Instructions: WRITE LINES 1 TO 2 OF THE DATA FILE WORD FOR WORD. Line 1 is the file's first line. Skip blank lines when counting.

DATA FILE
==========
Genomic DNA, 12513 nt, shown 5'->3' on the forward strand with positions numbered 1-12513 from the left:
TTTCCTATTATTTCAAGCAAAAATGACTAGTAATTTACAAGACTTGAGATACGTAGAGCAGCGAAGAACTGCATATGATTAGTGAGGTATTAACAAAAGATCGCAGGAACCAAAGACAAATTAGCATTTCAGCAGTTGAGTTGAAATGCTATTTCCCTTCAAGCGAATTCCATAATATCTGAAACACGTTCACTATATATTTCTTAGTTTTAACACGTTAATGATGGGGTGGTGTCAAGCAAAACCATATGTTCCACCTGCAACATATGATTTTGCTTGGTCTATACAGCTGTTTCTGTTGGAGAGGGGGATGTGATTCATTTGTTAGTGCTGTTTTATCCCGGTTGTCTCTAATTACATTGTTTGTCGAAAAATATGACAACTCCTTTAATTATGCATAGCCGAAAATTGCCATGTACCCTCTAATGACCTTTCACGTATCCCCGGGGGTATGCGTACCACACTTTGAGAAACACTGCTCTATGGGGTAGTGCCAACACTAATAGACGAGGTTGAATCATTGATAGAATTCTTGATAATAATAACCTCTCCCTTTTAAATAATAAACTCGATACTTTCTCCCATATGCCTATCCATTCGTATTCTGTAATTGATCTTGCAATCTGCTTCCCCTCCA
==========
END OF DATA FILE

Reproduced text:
Genomic DNA, 12513 nt, shown 5'->3' on the forward strand with positions numbered 1-12513 from the left:
TTTCCTATTATTTCAAGCAAAAATGACTAGTAATTTACAAGACTTGAGATACGTAGAGCAGCGAAGAACTGCATATGATTAGTGAGGTATTAACAAAAGATCGCAGGAACCAAAGACAAATTAGCATTTCAGCAGTTGAGTTGAAATGCTATTTCCCTTCAAGCGAATTCCATAATATCTGAAACACGTTCACTATATATTTCTTAGTTTTAACACGTTAATGATGGGGTGGTGTCAAGCAAAACCATATGTTCCACCTGCAACATATGATTTTGCTTGGTCTATACAGCTGTTTCTGTTGGAGAGGGGGATGTGATTCATTTGTTAGTGCTGTTTTATCCCGGTTGTCTCTAATTACATTGTTTGTCGAAAAATATGACAACTCCTTTAATTATGCATAGCCGAAAATTGCCATGTACCCTCTAATGACCTTTCACGTATCCCCGGGGGTATGCGTACCACACTTTGAGAAACACTGCTCTATGGGGTAGTGCCAACACTAATAGACGAGGTTGAATCATTGATAGAATTCTTGATAATAATAACCTCTCCCTTTTAAATAATAAACTCGATACTTTCTCCCATATGCCTATCCATTCGTATTCTGTAATTGATCTTGCAATCTGCTTCCCCTCCA